Later chapters deal with a period of travel, his move to America, Rushdie, some personal matters, what he calls “the Jewish question” (actually more than one), and Said, before concluding with some more recent issues and thoughts, among which Hitchens’s discussion of his mortality tidily sounds again a note from his opening. Hitchens is aware of what lessons might be drawn from his work—one of his roles in life is teaching, and besides, as he recounts here, a young American man who had taken to heart Hitchens’s writings on Iraq died not long after in Iraq—and if he didn’t choose this straightforward structure with any sort of instruction in mind, it’s nonetheless a model one could really follow, whereas some great memoirs are nothing of the kind. No matter how much one might admire Nabokov’s Speak, Memory, hardly anyone could or should attempt to imitate it. But let me turn again to the nitty-gritty. Where Hitchens is most himself and most inimitable has nothing to do with the start-to-finish outline of his text, all to do with how he fleshes it out.

* * * *

As I think over the book some weeks after completing it, a handful of qualities in his writing and his personality come to the fore, along with the temptation to reread the entire thing. More is worth mentioning than I can easily address, so let me choose four features. The texture of his tales has been partly suggested by the Friday lunch, with its fellowship of fine minds. Quick character sketches are another part of that texture (and another model of their kind), which I leave readers to find on their own.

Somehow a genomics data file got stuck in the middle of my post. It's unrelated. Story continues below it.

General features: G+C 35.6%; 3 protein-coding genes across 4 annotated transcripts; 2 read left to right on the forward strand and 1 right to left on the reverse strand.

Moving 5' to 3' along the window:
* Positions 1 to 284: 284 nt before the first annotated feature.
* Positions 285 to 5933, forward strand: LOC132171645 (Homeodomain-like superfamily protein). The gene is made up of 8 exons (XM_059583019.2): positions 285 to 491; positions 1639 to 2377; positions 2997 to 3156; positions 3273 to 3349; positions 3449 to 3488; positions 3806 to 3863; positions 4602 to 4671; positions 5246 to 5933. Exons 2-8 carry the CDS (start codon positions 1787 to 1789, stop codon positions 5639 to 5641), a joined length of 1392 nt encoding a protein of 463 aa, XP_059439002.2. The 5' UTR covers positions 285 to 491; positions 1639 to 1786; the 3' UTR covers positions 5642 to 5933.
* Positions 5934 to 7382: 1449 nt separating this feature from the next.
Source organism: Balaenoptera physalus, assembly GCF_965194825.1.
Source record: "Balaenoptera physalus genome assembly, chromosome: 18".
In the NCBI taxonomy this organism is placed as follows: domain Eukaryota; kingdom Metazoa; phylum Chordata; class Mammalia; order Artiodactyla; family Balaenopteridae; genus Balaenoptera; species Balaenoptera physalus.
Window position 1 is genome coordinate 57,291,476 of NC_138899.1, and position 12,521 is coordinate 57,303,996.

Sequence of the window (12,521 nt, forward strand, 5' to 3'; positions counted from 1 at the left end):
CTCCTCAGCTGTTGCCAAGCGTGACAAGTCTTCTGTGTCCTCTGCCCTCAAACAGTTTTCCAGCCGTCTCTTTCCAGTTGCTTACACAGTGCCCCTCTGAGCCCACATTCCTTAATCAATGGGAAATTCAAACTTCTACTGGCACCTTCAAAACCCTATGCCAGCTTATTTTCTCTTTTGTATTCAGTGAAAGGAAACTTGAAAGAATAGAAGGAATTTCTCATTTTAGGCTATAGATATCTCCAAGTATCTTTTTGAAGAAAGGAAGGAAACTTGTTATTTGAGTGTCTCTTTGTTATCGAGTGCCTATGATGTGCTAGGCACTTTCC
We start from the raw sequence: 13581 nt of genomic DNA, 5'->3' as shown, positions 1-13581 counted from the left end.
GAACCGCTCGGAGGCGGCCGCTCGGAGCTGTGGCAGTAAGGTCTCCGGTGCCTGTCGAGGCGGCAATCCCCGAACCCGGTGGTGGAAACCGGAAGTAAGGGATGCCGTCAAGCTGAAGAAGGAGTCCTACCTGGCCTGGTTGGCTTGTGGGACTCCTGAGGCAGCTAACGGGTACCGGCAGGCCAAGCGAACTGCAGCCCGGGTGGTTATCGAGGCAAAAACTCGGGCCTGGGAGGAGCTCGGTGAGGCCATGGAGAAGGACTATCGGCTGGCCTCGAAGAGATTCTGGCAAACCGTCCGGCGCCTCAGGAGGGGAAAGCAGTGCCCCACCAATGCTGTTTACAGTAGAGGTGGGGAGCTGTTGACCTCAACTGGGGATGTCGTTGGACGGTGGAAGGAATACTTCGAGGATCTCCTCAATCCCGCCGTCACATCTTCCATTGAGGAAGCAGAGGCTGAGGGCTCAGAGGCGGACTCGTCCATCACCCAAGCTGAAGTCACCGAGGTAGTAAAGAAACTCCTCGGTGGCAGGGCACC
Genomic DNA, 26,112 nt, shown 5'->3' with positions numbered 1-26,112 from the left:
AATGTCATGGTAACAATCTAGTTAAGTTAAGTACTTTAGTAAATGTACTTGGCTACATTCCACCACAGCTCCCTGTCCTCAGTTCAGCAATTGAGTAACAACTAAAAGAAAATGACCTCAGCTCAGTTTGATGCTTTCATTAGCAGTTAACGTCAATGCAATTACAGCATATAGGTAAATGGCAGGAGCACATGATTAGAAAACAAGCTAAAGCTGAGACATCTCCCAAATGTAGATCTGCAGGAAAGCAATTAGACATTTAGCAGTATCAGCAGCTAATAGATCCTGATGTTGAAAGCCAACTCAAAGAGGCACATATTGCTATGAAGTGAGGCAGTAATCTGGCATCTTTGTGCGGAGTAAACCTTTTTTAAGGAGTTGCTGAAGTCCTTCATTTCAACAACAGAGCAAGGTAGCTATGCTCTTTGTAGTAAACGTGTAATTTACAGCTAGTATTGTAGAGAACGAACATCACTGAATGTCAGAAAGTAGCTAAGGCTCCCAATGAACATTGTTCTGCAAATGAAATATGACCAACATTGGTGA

A random example of Hitchens’s capacity for synoptic judgments is Alexander Solzhenitsyn. What I remember now, from somewhere in the provinces, is hearing him highly praised while The Gulag Archipelago was coming out and a good deal less of any kind about him later (until his 1994 return to Russia), though I did eventually learn of something new in his views. Hitchens knew early on about that other side. He mentions in a section placed somewhere in the mid-1970s—that is, possibly before Gulag had even completely arrived in English—that “for all his indomitable moral courage Solzhenitsyn had already begun to show signs of being an extreme Russian nationalist and partisan of religious orthodoxy.” If you need one sentence as a précis of what you could learn about that titanic but peculiarly Russian figure, this is probably it. (In case it matters, Hitchens’s indexer overlooked the very footnote I just quoted, which also mentions Orwell, yet some other notes were indexed.) As another instance of the same kind of pith, another comment found on the same page demands its turn: “Enver Hoxha of Albania, possibly the most Aztec-like of all Europe’s remaining Stalinists.”